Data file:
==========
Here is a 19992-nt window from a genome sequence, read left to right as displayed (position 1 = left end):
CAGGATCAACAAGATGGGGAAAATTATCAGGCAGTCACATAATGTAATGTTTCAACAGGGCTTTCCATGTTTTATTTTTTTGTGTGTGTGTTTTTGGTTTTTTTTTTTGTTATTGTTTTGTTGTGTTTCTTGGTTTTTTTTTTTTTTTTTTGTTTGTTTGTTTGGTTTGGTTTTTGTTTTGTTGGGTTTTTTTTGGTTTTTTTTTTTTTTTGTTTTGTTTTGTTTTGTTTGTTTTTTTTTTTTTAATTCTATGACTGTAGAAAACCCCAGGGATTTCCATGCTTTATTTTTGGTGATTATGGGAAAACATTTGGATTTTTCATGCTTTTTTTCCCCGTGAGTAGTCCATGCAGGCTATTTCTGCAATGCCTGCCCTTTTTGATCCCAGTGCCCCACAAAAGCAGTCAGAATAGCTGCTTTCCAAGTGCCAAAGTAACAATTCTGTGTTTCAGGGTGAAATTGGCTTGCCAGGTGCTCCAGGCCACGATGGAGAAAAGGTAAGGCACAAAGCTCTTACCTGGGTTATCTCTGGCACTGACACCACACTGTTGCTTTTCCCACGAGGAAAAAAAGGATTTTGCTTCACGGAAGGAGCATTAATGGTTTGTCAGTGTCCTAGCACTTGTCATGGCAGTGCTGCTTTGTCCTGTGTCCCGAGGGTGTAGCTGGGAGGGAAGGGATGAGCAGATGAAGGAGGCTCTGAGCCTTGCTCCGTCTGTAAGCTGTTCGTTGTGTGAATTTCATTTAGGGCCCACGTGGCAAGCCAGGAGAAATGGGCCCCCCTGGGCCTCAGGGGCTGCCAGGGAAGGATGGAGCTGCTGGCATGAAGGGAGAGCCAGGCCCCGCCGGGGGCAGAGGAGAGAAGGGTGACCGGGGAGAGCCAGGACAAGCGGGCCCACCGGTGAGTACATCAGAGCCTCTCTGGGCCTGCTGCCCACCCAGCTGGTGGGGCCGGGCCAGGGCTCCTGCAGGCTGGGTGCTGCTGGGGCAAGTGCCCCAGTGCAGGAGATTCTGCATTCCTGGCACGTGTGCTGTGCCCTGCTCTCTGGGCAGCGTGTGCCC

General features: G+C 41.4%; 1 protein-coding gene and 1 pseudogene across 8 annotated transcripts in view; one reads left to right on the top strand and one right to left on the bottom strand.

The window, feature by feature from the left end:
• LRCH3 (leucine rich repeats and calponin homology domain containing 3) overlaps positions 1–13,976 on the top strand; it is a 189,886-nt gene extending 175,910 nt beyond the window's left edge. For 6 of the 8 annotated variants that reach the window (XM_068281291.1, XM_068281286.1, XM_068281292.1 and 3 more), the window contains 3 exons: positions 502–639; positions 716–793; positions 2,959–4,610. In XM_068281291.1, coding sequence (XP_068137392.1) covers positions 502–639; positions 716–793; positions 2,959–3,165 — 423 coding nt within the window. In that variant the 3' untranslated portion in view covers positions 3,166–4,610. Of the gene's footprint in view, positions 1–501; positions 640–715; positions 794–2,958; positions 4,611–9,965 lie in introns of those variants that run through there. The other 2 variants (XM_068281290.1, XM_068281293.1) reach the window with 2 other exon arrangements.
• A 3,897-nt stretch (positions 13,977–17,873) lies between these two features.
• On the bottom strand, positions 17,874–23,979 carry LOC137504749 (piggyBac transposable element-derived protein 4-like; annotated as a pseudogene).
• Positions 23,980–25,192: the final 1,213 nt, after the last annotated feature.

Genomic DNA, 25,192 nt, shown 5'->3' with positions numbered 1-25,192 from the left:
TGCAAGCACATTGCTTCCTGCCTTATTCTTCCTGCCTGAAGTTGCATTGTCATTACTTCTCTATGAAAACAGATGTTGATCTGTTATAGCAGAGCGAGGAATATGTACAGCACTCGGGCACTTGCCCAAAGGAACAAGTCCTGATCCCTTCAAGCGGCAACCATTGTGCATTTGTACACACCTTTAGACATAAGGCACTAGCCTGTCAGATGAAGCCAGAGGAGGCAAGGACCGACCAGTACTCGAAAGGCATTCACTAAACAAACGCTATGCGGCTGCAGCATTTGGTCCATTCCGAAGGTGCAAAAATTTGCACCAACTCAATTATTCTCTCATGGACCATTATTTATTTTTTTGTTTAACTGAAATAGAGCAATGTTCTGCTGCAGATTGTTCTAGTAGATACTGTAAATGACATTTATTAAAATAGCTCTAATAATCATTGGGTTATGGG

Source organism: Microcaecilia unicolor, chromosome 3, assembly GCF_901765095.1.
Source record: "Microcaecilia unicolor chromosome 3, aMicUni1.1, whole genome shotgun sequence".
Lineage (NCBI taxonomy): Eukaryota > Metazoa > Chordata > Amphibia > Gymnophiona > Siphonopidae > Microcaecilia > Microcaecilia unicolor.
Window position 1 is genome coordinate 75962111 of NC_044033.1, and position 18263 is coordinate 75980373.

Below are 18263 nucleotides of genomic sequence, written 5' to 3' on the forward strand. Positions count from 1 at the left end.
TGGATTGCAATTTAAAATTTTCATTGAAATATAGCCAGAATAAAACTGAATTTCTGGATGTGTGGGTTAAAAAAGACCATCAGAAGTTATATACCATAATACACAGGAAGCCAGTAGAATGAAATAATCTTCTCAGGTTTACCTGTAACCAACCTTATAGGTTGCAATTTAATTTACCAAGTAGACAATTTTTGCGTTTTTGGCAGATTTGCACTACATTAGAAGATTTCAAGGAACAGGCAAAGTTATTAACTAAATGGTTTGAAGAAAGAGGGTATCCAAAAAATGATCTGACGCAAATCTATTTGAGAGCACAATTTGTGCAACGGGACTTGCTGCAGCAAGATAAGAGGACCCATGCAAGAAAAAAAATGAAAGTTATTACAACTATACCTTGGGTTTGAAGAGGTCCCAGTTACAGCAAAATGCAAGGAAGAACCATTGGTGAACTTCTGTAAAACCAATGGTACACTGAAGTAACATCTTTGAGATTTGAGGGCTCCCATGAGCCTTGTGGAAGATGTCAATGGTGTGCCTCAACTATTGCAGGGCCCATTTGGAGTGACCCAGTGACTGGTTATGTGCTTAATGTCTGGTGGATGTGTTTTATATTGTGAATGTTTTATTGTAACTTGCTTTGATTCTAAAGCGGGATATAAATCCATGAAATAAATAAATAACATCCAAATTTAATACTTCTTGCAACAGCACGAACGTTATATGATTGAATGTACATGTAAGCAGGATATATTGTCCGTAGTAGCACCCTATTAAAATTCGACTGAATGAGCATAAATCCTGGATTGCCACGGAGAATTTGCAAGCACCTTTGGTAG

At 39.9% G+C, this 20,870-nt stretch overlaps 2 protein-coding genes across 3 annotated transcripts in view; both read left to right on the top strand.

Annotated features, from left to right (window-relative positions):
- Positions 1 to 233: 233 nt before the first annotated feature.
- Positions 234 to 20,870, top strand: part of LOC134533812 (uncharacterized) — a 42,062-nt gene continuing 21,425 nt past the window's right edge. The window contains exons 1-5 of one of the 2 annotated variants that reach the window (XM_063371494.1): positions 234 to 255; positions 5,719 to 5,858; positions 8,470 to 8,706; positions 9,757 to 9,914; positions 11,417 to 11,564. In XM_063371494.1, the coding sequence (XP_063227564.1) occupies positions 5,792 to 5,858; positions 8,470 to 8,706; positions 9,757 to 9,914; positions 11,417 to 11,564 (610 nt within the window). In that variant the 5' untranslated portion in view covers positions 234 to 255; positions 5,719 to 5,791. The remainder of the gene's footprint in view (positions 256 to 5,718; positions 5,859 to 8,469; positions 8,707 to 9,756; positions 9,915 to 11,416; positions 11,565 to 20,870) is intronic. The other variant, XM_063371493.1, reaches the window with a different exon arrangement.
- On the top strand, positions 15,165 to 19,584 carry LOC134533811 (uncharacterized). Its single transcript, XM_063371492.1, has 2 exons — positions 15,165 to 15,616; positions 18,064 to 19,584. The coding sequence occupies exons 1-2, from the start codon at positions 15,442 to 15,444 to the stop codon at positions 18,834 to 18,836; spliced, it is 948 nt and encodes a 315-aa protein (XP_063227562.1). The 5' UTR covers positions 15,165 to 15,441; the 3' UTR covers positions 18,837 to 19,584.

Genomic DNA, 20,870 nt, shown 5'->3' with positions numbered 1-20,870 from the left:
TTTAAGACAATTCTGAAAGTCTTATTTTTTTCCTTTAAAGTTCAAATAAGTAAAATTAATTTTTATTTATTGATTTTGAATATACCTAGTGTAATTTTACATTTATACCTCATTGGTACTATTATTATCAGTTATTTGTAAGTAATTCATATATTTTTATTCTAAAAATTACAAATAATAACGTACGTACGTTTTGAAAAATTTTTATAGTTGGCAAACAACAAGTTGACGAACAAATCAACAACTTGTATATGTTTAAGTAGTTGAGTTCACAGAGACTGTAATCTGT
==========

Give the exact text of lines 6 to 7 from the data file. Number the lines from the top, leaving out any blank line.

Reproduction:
• A 3,897-nt stretch (positions 13,977–17,873) lies between these two features.
• On the bottom strand, positions 17,874–23,979 carry LOC137504749 (piggyBac transposable element-derived protein 4-like; annotated as a pseudogene).